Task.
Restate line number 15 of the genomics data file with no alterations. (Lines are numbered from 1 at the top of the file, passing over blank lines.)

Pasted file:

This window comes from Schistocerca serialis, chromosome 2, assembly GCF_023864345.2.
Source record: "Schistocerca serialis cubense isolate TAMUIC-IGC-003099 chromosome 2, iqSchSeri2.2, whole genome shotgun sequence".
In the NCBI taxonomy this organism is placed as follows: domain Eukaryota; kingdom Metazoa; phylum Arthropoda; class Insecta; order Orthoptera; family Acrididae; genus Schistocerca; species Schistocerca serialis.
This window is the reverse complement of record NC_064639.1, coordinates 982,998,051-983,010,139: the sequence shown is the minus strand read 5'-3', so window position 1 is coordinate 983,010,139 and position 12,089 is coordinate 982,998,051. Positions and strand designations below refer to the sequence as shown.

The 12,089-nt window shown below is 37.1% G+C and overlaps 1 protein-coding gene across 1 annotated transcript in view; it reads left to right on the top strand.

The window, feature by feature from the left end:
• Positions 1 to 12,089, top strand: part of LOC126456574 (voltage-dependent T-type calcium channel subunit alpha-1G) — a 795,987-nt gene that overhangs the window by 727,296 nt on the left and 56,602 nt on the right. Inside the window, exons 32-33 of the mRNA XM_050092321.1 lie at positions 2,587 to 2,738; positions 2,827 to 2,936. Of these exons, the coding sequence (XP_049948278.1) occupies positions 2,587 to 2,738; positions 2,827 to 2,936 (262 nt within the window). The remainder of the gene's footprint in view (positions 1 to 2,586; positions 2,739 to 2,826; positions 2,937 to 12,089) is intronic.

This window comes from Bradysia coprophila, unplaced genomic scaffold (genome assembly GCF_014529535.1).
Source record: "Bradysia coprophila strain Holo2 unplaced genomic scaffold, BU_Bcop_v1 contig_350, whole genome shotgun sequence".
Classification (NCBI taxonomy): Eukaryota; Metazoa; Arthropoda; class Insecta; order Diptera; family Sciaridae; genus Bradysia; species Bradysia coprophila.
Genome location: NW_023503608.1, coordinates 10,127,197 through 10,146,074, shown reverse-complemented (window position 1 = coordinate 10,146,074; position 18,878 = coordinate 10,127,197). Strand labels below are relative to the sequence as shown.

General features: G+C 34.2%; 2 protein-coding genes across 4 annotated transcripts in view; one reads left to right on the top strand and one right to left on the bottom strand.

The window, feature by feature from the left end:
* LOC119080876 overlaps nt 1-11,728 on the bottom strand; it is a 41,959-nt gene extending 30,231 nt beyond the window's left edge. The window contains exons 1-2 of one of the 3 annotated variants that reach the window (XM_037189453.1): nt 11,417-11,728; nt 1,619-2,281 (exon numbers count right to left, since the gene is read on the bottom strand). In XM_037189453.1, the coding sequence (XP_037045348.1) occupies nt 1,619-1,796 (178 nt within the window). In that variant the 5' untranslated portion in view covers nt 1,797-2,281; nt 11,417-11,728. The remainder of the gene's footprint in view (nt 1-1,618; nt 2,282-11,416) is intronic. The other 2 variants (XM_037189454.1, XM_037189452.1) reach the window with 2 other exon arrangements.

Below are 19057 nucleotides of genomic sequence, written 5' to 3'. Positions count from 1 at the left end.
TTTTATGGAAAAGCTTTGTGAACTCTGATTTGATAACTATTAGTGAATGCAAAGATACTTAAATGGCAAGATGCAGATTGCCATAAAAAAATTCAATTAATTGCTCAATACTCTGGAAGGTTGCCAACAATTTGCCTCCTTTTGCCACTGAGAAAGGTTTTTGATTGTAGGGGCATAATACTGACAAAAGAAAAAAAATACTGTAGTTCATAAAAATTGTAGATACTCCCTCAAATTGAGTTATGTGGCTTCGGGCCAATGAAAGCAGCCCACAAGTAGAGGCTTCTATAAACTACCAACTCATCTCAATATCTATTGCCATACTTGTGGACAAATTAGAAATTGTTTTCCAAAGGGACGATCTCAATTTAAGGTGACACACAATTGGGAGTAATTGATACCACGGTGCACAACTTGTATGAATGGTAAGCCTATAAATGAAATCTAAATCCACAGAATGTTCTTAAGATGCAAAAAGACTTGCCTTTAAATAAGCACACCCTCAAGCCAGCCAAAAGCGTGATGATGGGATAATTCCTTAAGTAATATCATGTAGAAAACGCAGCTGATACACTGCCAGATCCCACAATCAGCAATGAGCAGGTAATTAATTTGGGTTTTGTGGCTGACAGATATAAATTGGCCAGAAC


Below are 19057 nucleotides of genomic sequence, written 5' to 3'. Positions count from 1 at the left end.